What Goes Well With Baby Back Ribs?

Traditionally cooked with pungent spices in either a wet sauce or a dry rub, baby back ribs are best served with side dishes that balance its strong-tasting flavors. Choose side dishes whose flavors contrast with the tang or heat of the sauce; complement and deepen the flavor of the ribs; or freshen your palate from the rich meat.

Cold dishes provide welcome contrast to hot, spicy ribs. (Image: John Young/iStock/Getty Images)

Cool and Refreshing

Homemade coleslaw. (Image: A_Lein/iStock/Getty Images)

Salads provide a contrast to baby back ribs in their temperature and their freshness. Cabbage pairs well with pork, so you can't go wrong with cole slaw and a creamy dressing that balances acidity in a tomato-based rib sauce. Potato salad with the same kind of dressing works equally well. If your sauce is Asian-inspired, with soy sauce or teriyaki flavors, use a rice wine vinaigrette with the cole slaw and add shredded carrots, cilantro and red onions.

Pass the Veggies

Grilled corn. (Image: Azurita/iStock/Getty Images)

For a summer barbecue, grilled corn on the cob brings a touch of sweetness that tones down chili powder or hot paprika flavors of ribs. Serve corn also for the bright, yellow color it brings to the table. Grilled onions, white or red, eggplant or potatoes also pair well with pork; cook them alongside the meat on the grill. Deepen their flavors with a sprinkling of fresh or dried oregano.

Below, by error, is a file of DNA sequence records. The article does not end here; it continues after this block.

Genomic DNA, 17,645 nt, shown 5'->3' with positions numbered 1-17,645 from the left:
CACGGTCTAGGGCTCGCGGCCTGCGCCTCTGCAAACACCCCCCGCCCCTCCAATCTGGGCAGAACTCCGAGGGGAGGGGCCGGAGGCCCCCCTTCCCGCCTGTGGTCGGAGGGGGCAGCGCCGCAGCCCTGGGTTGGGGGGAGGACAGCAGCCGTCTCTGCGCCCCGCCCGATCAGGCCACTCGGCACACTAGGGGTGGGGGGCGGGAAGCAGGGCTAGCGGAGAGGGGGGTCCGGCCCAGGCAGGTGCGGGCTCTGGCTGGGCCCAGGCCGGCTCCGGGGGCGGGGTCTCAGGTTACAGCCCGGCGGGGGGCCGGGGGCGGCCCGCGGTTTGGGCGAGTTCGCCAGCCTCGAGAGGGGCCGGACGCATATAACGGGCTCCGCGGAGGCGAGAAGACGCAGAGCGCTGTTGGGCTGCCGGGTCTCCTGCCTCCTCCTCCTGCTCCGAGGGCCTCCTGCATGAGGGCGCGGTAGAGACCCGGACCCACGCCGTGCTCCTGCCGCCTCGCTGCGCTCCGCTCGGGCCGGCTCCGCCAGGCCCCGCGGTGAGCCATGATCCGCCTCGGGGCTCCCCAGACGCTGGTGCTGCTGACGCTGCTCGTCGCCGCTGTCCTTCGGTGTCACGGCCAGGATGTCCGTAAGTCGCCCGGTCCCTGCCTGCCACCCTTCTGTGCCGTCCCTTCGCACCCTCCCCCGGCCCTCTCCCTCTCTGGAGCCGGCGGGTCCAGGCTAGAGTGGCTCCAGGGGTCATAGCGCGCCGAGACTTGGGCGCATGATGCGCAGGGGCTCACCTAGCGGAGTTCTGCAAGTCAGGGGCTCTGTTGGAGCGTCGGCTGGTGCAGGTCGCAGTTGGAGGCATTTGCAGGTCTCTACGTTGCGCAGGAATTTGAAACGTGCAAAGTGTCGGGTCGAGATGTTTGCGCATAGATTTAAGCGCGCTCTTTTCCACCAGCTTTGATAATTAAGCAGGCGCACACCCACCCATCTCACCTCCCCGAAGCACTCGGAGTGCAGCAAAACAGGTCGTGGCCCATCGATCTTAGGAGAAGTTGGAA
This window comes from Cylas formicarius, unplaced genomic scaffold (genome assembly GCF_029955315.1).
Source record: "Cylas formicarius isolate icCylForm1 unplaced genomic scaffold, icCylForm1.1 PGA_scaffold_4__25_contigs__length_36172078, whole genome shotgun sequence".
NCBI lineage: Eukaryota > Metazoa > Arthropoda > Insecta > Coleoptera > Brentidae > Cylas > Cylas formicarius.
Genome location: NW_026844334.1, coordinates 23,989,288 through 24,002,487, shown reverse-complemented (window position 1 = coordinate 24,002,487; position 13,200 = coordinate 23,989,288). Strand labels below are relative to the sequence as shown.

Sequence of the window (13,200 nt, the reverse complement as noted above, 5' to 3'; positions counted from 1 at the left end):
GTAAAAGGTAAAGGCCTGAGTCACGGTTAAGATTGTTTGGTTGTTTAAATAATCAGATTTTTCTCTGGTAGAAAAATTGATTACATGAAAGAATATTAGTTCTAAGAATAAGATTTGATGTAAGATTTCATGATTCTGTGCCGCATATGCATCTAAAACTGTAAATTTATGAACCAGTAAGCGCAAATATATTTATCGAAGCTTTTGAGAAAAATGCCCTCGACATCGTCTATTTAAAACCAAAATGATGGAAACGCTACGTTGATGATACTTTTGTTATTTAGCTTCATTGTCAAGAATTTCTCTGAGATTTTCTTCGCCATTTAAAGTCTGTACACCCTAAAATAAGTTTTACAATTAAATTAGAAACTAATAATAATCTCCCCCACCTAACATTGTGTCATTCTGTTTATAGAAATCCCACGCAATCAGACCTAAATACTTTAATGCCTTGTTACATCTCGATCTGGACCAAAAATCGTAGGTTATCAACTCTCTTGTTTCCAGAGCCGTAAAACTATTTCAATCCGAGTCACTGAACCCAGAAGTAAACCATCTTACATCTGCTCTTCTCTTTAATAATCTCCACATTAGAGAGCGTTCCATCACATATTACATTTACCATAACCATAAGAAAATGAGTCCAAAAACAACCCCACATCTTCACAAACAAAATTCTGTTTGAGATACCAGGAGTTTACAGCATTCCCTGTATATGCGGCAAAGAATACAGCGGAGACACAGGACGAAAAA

Sweet and Juicy

Grilled pineapple. (Image: James Pauls/iStock/Getty Images)

Stone fruits, such as peaches, plums and apricots, bring a smooth texture contrast to chewy ribs and sweetness to offset a hot sauce. Grill these fruits, as well as pineapple slices or avocado, to bring out their flavors. Cut the avocados in half and pit them but leave their skins intact, grilling just the cut side. Or serve a fresh, fruit salad, with tropical mango, kiwi and pineapple.

Bread and Wine

Cornbread. (Image: bhofack2/iStock/Getty Images)

If your rib sauce doesn't already have garlic in it, serve slices of buttered garlic bread with fresh parsley. The garlic and parsley cut through the richness of the meat, and the richness in the butter balances any acidity in the sauce. If the sauce does have garlic, biscuits or cornbread are crowd favorites, served with butter and honey. A flavorful beer or bold, red wine rounds out the meal.

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